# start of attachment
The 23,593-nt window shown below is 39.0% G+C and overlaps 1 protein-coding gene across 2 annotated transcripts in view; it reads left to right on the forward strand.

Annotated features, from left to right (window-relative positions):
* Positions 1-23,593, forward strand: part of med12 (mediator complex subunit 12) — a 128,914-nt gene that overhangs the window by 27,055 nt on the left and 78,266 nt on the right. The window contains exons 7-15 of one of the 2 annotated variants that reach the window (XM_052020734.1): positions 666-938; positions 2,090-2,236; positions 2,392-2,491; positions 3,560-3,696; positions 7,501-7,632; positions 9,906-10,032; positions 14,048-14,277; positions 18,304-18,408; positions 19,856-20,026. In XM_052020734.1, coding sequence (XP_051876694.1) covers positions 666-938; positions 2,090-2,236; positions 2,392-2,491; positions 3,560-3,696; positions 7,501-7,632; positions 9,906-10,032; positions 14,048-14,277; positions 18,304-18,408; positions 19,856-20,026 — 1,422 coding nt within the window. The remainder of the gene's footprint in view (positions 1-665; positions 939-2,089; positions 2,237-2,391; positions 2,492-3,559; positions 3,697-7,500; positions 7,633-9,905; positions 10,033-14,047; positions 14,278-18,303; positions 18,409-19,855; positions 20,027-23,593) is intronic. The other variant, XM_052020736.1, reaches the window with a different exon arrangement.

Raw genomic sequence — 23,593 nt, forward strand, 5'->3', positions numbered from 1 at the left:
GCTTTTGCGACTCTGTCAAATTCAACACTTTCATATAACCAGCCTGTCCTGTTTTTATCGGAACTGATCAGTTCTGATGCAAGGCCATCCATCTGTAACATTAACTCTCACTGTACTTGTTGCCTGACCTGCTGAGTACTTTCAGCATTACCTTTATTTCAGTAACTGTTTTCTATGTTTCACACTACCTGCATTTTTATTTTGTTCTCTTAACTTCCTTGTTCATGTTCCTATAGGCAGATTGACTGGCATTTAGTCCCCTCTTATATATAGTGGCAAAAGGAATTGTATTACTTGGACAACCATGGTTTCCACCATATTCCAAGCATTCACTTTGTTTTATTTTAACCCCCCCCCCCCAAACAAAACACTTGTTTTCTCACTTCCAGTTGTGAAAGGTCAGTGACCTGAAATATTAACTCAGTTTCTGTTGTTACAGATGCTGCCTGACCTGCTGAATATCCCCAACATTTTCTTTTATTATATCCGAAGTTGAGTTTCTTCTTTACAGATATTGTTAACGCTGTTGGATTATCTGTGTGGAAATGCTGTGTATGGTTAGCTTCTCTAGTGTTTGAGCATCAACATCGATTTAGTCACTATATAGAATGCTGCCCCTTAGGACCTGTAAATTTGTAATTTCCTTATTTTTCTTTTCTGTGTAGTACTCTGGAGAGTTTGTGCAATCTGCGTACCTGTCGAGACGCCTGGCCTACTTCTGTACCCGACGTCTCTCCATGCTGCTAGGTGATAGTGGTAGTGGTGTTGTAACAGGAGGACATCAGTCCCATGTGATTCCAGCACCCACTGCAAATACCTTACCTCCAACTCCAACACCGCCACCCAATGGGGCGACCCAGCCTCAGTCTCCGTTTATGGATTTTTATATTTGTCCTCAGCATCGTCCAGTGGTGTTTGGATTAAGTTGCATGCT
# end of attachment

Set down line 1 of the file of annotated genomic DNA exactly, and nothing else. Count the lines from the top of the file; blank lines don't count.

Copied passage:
The 23,593-nt window shown below is 39.0% G+C and overlaps 1 protein-coding gene across 2 annotated transcripts in view; it reads left to right on the forward strand.